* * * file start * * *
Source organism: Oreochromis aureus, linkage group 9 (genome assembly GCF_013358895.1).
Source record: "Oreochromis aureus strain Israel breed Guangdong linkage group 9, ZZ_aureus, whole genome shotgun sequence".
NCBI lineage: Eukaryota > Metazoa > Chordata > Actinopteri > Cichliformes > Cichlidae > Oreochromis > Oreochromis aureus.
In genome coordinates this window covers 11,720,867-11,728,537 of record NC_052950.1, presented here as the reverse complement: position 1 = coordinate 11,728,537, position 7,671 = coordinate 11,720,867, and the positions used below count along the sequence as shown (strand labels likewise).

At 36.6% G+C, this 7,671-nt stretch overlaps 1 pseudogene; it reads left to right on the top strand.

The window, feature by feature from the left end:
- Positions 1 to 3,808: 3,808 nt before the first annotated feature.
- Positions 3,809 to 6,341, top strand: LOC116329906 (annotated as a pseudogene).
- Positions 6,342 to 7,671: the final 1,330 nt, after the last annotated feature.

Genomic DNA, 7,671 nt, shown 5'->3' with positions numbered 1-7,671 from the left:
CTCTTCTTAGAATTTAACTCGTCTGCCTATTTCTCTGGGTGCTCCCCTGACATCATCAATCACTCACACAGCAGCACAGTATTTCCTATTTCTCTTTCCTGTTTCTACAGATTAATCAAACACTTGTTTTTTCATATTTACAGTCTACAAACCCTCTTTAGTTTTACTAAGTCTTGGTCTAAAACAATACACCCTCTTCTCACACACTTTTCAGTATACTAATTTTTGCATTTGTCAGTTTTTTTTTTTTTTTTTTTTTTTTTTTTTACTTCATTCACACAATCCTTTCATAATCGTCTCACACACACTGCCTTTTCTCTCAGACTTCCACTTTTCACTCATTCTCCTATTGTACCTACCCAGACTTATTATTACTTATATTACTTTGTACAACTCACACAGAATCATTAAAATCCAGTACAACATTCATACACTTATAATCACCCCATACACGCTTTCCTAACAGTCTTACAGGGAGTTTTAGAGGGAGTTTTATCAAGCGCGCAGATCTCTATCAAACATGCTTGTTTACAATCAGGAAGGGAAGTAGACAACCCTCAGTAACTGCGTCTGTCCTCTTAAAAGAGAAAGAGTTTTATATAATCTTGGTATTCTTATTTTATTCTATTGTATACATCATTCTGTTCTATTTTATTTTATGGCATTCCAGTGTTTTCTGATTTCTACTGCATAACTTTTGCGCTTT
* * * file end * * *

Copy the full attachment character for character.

Source organism: Oreochromis aureus, linkage group 9 (genome assembly GCF_013358895.1).
Source record: "Oreochromis aureus strain Israel breed Guangdong linkage group 9, ZZ_aureus, whole genome shotgun sequence".
NCBI lineage: Eukaryota > Metazoa > Chordata > Actinopteri > Cichliformes > Cichlidae > Oreochromis > Oreochromis aureus.
In genome coordinates this window covers 11,720,867-11,728,537 of record NC_052950.1, presented here as the reverse complement: position 1 = coordinate 11,728,537, position 7,671 = coordinate 11,720,867, and the positions used below count along the sequence as shown (strand labels likewise).

At 36.6% G+C, this 7,671-nt stretch overlaps 1 pseudogene; it reads left to right on the top strand.

The window, feature by feature from the left end:
- Positions 1 to 3,808: 3,808 nt before the first annotated feature.
- Positions 3,809 to 6,341, top strand: LOC116329906 (annotated as a pseudogene).
- Positions 6,342 to 7,671: the final 1,330 nt, after the last annotated feature.

Genomic DNA, 7,671 nt, shown 5'->3' with positions numbered 1-7,671 from the left:
CTCTTCTTAGAATTTAACTCGTCTGCCTATTTCTCTGGGTGCTCCCCTGACATCATCAATCACTCACACAGCAGCACAGTATTTCCTATTTCTCTTTCCTGTTTCTACAGATTAATCAAACACTTGTTTTTTCATATTTACAGTCTACAAACCCTCTTTAGTTTTACTAAGTCTTGGTCTAAAACAATACACCCTCTTCTCACACACTTTTCAGTATACTAATTTTTGCATTTGTCAGTTTTTTTTTTTTTTTTTTTTTTTTTTTTTACTTCATTCACACAATCCTTTCATAATCGTCTCACACACACTGCCTTTTCTCTCAGACTTCCACTTTTCACTCATTCTCCTATTGTACCTACCCAGACTTATTATTACTTATATTACTTTGTACAACTCACACAGAATCATTAAAATCCAGTACAACATTCATACACTTATAATCACCCCATACACGCTTTCCTAACAGTCTTACAGGGAGTTTTAGAGGGAGTTTTATCAAGCGCGCAGATCTCTATCAAACATGCTTGTTTACAATCAGGAAGGGAAGTAGACAACCCTCAGTAACTGCGTCTGTCCTCTTAAAAGAGAAAGAGTTTTATATAATCTTGGTATTCTTATTTTATTCTATTGTATACATCATTCTGTTCTATTTTATTTTATGGCATTCCAGTGTTTTCTGATTTCTACTGCATAACTTTTGCGCTTT